Robert Shiller is renowned for identifying the stock market bubble as early as 1996 and the real estate bubble in 2006.1 One might assume that he is not a fan of the financial industry, given its past excesses and ensuing wealth destruction, but one would be wrong. In Finance and the Good Society, Shiller suggests that the industry can serve the common good rather than be a parasite. He makes the case that financial innovation can create the kind of inclusive society in which all can benefit. Shiller contends that the recent financial crisis was caused not by greed and dishonesty but by the structural shortcomings of financial institutions.
The first half of the book is devoted to explaining the direct and indirect contributions of various participants in the financial industry, including CEOs, investment managers, bankers, lawyers, and regulators. Shiller mentions mostly positive and a few adverse impacts of these players.
Investment managers, to their sorrow, take it on the chin. Most of their claims of being able to outperform the market are deemed untrue because markets are too efficient. Shiller cites John Bogle, who maintains that some in the financial community are milking investors by providing false hope of superior returns and charging excessive fees for their services. By the same token, Shiller defends investment managers who provide value-added services and do beat the market, although very few do so consistently.
He concludes his discussion of investment management by writing, “In the future, better regulation and better financial advice for general investors can help improve the overall state of the investment management industry.” Such generalities do not help the informed reader who is looking for new or, dare we say, cutting-edge ideas from an author of Shiller’s stature.
A chapter on mortgage lenders and securitizers rehashes the notion that the real estate bubble resulted from a flawed assumption that home prices could never fall and false cover provided by the bond-rating agencies. According to Shiller, the problem was not stupidity but, rather, one of assigning responsibility and coordinating the efforts of diverse interests. He offers such creative reforms as mortgage contracts that give homeowners a more flexible repayment schedule and provide lending institutions the opportunity to co-own homes with homebuyers.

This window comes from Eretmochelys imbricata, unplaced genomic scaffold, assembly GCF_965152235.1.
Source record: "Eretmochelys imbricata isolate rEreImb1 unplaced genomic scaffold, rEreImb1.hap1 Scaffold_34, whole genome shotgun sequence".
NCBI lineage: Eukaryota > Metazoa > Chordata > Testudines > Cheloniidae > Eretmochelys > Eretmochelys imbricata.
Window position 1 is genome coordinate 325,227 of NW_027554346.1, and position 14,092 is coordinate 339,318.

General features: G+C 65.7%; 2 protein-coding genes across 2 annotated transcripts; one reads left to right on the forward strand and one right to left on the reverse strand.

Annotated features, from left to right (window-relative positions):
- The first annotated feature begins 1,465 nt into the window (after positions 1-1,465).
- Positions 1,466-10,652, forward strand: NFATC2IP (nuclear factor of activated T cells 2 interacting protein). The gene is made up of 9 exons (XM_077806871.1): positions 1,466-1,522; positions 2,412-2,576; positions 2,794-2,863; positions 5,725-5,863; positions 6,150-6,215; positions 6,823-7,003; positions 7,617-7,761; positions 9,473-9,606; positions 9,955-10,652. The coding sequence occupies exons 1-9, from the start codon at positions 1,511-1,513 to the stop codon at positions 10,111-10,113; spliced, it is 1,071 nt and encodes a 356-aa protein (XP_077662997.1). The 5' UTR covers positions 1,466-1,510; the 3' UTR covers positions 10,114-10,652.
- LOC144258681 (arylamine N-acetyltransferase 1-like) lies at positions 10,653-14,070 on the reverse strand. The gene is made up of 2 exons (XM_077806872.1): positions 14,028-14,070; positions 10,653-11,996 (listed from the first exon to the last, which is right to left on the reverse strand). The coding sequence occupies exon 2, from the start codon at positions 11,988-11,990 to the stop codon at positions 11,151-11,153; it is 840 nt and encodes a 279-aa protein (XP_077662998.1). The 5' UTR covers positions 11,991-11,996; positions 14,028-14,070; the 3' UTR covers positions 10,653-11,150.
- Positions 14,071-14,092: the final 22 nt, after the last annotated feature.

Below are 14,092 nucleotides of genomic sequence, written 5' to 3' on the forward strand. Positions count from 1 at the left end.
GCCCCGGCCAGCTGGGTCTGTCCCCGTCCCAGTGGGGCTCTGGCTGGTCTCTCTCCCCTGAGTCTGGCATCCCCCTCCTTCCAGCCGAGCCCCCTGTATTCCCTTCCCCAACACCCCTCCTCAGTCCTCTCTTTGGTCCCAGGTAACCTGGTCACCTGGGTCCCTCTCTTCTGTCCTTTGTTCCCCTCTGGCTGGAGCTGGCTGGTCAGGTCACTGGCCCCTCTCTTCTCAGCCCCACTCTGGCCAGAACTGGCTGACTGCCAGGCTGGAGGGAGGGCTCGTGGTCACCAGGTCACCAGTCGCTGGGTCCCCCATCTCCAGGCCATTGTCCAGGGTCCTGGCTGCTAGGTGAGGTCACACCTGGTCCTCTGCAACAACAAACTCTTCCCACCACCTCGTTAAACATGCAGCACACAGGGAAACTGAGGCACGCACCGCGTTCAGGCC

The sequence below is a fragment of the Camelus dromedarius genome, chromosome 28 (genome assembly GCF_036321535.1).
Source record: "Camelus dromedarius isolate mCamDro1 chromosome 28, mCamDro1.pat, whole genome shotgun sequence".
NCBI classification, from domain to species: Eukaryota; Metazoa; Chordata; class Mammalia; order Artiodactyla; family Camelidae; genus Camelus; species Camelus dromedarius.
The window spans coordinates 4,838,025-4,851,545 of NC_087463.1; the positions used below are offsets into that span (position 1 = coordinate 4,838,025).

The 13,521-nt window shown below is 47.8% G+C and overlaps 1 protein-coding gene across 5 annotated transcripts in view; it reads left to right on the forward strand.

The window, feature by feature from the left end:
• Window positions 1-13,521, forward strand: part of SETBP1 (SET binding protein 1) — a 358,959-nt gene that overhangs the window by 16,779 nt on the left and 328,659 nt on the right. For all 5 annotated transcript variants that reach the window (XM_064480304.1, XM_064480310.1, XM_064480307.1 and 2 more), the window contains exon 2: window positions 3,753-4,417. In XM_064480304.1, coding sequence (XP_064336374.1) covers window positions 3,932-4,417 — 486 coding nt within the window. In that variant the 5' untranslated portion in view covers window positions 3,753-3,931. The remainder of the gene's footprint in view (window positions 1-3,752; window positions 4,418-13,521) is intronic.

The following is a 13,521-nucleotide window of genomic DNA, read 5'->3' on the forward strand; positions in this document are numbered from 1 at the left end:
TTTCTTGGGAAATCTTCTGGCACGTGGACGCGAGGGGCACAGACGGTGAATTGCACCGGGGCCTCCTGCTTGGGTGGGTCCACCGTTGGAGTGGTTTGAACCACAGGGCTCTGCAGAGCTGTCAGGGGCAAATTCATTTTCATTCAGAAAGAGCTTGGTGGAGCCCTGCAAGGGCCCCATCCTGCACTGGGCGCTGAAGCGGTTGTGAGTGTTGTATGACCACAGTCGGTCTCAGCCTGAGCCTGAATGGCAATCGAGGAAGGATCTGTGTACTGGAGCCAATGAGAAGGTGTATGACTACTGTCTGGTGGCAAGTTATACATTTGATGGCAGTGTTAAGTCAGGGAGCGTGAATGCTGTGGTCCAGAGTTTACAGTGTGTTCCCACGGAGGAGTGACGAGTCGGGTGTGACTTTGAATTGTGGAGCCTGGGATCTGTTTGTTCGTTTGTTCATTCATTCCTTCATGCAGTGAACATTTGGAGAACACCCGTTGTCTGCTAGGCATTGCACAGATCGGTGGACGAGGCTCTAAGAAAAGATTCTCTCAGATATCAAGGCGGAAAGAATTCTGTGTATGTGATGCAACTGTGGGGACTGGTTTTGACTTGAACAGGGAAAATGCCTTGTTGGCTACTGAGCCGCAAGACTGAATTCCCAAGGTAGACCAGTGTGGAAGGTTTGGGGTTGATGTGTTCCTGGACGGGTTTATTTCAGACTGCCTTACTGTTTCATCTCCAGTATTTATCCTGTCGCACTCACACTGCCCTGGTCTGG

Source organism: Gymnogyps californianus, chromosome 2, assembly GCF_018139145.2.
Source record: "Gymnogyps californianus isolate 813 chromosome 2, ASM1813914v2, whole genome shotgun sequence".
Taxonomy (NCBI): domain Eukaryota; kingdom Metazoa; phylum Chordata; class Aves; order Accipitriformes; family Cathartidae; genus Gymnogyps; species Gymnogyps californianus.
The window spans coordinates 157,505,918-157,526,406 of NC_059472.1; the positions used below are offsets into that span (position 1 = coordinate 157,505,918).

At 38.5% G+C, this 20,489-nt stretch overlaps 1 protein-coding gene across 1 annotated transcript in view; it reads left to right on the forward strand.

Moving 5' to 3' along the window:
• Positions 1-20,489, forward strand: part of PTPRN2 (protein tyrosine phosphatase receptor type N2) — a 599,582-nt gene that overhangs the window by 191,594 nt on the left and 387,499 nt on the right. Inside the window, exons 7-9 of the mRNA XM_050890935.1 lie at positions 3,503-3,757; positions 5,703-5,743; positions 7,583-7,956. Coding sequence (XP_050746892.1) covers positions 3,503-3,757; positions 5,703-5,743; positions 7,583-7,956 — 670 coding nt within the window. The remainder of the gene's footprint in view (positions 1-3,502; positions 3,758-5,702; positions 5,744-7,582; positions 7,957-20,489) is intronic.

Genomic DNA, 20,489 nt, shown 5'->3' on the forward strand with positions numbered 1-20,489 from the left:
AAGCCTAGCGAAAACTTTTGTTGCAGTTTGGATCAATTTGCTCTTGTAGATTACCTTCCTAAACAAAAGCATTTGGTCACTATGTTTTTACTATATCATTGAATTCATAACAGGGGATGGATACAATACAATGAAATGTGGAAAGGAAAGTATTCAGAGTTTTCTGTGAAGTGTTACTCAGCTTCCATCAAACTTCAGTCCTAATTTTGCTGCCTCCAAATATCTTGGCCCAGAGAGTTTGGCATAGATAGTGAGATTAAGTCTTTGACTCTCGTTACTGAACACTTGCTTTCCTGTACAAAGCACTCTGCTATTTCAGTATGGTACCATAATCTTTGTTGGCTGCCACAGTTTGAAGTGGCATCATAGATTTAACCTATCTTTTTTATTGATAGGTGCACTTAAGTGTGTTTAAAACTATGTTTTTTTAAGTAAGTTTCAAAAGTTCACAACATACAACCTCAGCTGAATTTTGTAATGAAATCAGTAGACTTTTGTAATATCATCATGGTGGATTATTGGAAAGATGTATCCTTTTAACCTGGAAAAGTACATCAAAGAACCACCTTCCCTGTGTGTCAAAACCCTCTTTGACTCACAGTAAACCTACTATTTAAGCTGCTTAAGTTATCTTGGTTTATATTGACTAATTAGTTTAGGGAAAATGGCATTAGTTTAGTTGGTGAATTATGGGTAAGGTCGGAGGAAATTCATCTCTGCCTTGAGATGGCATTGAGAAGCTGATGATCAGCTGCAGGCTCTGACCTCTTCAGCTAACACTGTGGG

These ideas should have been explored further. A mortgage contract with flexible terms implies that the lender would receive an uncertain payment stream. The lender would logically demand a higher return to compensate for that uncertainty. Shiller’s proposal is essentially a risk transference from the buyer to the lender. How would such contracts change the mortgage market? Readers would like to know.
Errors by educators, Shiller believes, played a role in the financial crisis. He contends that the doctrine of perfect market efficiency, as propagated by many academics, created a false sense of security. According to the theorists’ view of the world, not even unethical practices could disturb this magnificent equilibrium.
Shiller also takes academics to task for focusing on research rather than preparing students for the real-world practice of finance. He does not address the impact (or lack thereof) of academic research on fostering the good society. Should the research conducted by finance (and economics) faculty have some measurable and virtuous social impact, especially given that taxpayers partially fund the research activities at state universities?
The second half of the book, titled “Finance and Its Discontents,” is devoted to the financial industry’s shortcomings and some proposed remedies. Shiller argues that the industry needs to think outside the box. For example, he recommends indexing rent to a basket of goods and services such that the real price would not fluctuate. In his view, government pensions should be indexed to taxpayers’ ability to pay as a means of promoting intergenerational risk sharing. He also advocates indexing the tax structure to inequality—that is, making tax rates more progressive when income inequality rises and less progressive when income inequality falls.
Again, these ideas merit a detailed discussion that could inform readers about their benefits and potential pitfalls. The devil is usually in the details of such innovations, which often lead to unintended consequences that render the cure worse than the disease.
Finance and the Good Society makes clear that Shiller is at heart an egalitarian who wants the financial industry to become more humane and inclusive in order to serve the common good. Some readers may regard the book as a public relations treatise for the industry or may object to his advocacy of an economy closer to the European model, with reduced income inequality. Few would deny, however, that Shiller floats novel ideas that deserve further scrutiny and debate.